Survivor isn't going anywhere anytime soon. CBS announced today that they would be ordering Seasons 19 and 20 for the 2009-2010 television year. Jeff Probst will return as the host, heading off any resurgence of the speculation from previous years that he would move on to other projects. The eighteenth season, Survivor: Tocantins, has remained a ratings winner, consistently winning the highly competitive Thursday night timeslot in terms of total viewers (13.61m), adults 18-49 (4.5/13) and adults 25-54 (5.6/14.) Last week's episode showed modest gains over the premiere, though as American Idol begins its annual multi-week detour through the Thursday 8PM timeslot those numbers should wobble slightly.
Survivor is available on Amazon Prime.
When I took a flyer on the first episode of a series I'd read about in TV Guide I knew nothing about Survivor. Partially I was just confused as to whether it was a sport, a game show, some sort of promotional gimmick or a documentary. I wasn't sure I wanted to watch more than the few minutes it would take to find out. After Season 20 airs Survivor will have been on the air for a decade. About 350 people will have played the game. That's a lot further than the series producers believed it would go, much less the journalists who railed against it as the worst degradation of American culture and a fad soon to go the way of the 8-track tape. Over the past ten years hundreds of new reality shows hit the airwaves. A few were blatant copy-cats but most have borrowed aspects of Survivor's approach to television production, format, style and innovative advertising strategies. Most were flops, some were a lot of fun, but Survivor has maintained a unique appeal and a loyal fan base.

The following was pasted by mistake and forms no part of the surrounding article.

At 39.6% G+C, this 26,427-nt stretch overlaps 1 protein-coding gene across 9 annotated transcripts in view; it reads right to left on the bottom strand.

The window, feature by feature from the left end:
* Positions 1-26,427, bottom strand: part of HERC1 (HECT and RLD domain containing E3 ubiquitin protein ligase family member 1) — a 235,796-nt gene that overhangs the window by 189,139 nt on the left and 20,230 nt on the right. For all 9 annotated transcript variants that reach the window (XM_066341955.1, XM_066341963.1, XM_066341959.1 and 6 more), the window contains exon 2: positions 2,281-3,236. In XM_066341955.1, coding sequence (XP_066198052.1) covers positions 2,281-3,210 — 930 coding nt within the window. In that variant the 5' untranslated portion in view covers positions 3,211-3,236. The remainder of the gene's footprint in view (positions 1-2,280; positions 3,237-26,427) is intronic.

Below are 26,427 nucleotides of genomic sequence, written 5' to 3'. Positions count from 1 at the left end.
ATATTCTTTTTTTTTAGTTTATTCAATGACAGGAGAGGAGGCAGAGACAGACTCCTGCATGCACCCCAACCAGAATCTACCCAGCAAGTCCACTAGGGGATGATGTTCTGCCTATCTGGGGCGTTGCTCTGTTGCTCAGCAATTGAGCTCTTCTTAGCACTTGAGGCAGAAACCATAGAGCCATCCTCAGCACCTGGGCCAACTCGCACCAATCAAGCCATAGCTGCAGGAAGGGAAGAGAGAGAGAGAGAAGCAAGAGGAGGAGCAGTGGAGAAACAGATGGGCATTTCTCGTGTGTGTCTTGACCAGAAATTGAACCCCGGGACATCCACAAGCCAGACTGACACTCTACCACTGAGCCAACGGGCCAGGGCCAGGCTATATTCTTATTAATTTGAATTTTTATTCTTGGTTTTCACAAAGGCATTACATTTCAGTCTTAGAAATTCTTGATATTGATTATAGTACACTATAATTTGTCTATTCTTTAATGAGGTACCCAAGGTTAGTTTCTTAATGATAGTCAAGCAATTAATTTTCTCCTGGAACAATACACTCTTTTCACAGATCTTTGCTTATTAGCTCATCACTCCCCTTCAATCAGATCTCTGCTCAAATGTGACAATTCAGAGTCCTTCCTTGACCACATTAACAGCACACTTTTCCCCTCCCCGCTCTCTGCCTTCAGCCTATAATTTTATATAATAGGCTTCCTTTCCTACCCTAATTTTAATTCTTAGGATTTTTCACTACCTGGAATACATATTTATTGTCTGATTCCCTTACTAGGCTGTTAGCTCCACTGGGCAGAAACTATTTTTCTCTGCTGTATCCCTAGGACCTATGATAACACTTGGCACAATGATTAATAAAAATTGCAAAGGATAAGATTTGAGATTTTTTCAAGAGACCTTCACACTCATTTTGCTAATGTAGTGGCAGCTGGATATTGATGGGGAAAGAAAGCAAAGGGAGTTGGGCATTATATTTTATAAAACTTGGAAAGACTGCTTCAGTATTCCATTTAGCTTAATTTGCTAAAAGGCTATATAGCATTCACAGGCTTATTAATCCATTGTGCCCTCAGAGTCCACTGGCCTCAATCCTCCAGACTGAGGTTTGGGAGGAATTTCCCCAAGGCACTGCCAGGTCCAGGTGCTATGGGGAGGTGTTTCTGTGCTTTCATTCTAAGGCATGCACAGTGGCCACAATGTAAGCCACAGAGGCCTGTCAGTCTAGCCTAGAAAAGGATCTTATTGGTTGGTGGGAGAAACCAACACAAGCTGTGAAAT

Since Survivor doesn't have a celebrity cast who can demand more money, and since the storylines are guaranteed to be shaken up twice a year when each new cast and location are introduced, Survivor doesn't face many of the concerns that lead to other series getting canceled. The Simpsons and ER are often regarded as incredibly long running shows, having debuted in 1989 and 1994 respectively. But NBC's Meet the Press, another non-fiction show with a revolving cast and consistently changing storylines, has been on the air since 1947. Survivor isn't quite like any of those shows. It has its own model. I can't think of a clear precedent to prove when the show would have to come to an end or why. It'll be interesting to find out. In the meanwhile Survivor fans have two more seasons to look forward to.
-Henry Jenkins, BuddyTV Staff Writer
(photo credit to CBS)